software engineer working on hot data servers

Five Tips for Developing A Systems Administrator Career

It may not be at the sexy end of the tech career spectrum, but Systems Administrators are the engine that keeps business IT running.

What this means is that there are plenty of jobs and opportunities for career growth. Here are some of the skills that early-to-mid-career Systems Administrators need to develop their IT career.

*nix: yourself

There aren’t many IT monocultures out there. Larger companies in particular tend to run mixed environments where Microsoft runs alongside multiple Unix-based systems from the more familiar Linux flavours through Solaris, Oracle, HP-UX and AIX. MSCE/MCSA are excellent certifications to have, but even if you’re applying for a Microsoft Systems Administrator job, there’s every chance you’ll work alongside dedicated Unix teams; the more familiar you are with Unix basics, the more useful (and employable) you’ll be.

Develop your people skills

There’s no stereotypical ‘hide in the basement’ tech role for SysAdmins. Your role in keeping the company’s vital IT services running makes everyone’s problem your problem. This calls for patience and professionalism in the face of everything from the most trying (and repetitive) end-user problems to more serious, complex infrastructural issues. Your ability to solve problems, multitask AND keep your head screwed on (and lip buttoned) will enhance your career development opportunities significantly.

It’s near impossible to expect any one group to have a 360 degree view of the situation. This is where Dev Ops comes in; an increasingly sought-after skill for Sys Admins, it’s more of a way of working than an actual role.

Get your Dev Ops chops

The days of ‘us’ and ‘them’ software/operations friction might not quite be over, but management increasingly expects collaboration. Cloud and large scale web operations, along with increasingly complex IT environments mean it’s near impossible to expect any one group to have a 360 degree view of the situation. This is where Dev Ops comes in; an increasingly sought-after skill for Sys Admins, it’s more of a way of working than an actual role. To learn more about Dev Ops and access multiple resources and viewpoints, try here.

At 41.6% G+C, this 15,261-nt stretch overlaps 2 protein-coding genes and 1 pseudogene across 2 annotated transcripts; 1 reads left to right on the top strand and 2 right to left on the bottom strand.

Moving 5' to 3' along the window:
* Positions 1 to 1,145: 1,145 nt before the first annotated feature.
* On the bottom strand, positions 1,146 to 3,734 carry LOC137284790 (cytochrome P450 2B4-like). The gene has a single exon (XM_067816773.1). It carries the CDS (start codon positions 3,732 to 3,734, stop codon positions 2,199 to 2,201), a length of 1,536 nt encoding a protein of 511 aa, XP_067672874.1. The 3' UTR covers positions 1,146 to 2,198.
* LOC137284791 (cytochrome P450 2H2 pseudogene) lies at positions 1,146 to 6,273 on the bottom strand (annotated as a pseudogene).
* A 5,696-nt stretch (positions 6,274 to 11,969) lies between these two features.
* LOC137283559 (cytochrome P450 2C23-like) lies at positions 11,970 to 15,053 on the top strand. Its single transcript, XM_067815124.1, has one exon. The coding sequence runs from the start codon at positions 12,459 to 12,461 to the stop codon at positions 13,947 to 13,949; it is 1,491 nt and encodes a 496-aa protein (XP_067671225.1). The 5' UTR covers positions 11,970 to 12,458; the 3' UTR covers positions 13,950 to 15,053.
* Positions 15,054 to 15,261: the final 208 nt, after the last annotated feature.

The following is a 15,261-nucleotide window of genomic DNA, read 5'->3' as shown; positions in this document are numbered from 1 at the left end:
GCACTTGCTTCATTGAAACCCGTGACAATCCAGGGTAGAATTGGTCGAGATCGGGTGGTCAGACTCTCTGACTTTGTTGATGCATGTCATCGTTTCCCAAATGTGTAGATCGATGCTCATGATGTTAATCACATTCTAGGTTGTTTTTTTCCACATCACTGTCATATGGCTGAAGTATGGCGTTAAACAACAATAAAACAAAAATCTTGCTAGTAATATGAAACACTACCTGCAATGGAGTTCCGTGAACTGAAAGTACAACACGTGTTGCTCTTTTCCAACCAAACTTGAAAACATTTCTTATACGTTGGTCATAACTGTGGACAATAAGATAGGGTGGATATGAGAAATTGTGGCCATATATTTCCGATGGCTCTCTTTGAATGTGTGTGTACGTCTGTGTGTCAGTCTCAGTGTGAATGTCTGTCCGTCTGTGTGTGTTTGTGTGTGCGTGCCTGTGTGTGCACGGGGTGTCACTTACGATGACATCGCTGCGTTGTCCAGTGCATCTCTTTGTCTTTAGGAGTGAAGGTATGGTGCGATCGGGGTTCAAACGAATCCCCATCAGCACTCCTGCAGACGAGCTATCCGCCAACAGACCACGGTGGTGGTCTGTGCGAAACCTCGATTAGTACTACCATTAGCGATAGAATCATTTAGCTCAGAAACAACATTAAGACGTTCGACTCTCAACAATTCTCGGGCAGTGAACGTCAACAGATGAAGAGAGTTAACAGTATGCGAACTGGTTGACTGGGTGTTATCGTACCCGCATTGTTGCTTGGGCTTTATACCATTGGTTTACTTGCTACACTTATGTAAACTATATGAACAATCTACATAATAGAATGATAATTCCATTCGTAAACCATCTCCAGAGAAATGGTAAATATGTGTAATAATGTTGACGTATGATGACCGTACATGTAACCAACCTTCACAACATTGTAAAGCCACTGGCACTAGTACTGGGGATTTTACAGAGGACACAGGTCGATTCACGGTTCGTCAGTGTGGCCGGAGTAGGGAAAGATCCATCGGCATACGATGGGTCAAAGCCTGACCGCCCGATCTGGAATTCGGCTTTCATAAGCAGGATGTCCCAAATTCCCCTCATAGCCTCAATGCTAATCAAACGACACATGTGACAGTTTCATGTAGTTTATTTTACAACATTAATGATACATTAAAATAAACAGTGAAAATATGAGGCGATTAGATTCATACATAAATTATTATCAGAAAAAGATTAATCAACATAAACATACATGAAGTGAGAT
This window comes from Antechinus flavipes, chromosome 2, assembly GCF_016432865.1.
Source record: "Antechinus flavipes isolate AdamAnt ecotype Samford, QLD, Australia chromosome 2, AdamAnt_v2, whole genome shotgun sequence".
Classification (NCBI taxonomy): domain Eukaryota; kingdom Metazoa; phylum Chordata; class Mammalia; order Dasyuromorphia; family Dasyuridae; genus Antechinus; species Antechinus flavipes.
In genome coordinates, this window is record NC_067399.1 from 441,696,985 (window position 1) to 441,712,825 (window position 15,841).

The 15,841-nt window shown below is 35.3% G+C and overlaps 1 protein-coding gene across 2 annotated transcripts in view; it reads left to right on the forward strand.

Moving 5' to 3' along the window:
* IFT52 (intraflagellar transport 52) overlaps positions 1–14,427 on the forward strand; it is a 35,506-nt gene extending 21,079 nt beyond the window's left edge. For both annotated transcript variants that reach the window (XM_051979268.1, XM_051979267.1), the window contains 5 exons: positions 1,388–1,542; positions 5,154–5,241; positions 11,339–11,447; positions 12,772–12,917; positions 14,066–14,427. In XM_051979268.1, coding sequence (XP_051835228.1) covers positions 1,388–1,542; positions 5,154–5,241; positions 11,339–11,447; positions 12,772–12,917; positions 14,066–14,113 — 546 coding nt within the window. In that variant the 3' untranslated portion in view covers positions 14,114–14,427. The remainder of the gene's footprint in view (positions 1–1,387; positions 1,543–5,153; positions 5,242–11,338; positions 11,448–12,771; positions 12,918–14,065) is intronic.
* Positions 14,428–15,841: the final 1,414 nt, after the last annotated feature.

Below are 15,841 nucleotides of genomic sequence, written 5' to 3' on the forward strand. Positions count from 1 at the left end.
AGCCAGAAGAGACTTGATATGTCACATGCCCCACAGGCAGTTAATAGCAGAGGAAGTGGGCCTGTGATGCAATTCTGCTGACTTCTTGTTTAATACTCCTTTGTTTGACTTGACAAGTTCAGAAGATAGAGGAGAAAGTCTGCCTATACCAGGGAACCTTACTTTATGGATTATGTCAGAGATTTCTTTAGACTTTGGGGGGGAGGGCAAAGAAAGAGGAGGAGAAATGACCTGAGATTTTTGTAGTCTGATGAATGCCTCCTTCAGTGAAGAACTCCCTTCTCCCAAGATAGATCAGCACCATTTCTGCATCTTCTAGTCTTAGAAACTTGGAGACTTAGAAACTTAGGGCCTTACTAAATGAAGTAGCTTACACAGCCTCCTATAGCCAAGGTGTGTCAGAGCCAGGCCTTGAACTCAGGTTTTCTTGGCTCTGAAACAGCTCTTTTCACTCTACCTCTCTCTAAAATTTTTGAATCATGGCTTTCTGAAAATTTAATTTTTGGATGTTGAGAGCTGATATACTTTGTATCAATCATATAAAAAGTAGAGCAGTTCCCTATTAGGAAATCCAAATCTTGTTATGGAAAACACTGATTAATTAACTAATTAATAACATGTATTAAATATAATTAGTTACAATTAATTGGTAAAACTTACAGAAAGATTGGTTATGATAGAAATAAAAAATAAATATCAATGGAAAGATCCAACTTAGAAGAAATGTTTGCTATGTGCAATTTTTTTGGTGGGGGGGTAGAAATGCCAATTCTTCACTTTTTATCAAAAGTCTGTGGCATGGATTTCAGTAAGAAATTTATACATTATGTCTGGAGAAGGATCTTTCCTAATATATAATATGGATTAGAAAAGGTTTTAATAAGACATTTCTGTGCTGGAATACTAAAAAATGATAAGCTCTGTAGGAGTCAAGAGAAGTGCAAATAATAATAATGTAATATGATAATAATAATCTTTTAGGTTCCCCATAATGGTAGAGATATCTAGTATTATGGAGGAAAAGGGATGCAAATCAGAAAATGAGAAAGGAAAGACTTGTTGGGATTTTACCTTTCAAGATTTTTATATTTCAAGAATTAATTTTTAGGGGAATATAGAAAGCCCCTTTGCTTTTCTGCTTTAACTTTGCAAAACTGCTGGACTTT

Work on your code

Career-minded Systems Administrators should be very comfortable with writing scripts in at least one of the popular administrative languages, like Python, Perl, Ruby, Windows PowerShell. If you’re planning on building towards a Technical Lead or other senior IT management role, you’ll need to be able to code proficiently in one or more of these; your ability to understand and work with a high level language like C/++ won’t do your career any harm, either.

Put your head in the cloud

Networking, virtualisation and cloud are pretty much critical skillsets for Systems Administrators now – so much of what you manage is going there, if it hasn’t arrived already. Your ability to operate with confidence in a virtualised infrastructure – and to understand how different technologies interact for successful deployment and management – will help move you career along. And if you take our advice on scripting, you’ll comfortable with the APIs to automate installations.

Finally

Learn from your mistakes. Search online for what hiring managers are looking for and you’ll soon discover that the best Systems Administrators are the ones that are always learning, and can build on mistakes to make things better in the future. Your capacity for curiosity and problem solving is likely what attracted you to a career in Systems Administration in the first place – it’s also the key to career success.

Share this post

Share on facebook
Share on google
Share on twitter
Share on linkedin
Share on pinterest
Share on email

Do Happy Developers Build Better Software?

Find out inside our definitive guide to keeping your extended development teams effective and happy—from the remote engineering experts at Zartis.

Get exclusive access to the E-Book now

E-book: Developer Diaries downloadable content offer by Zartis, a software company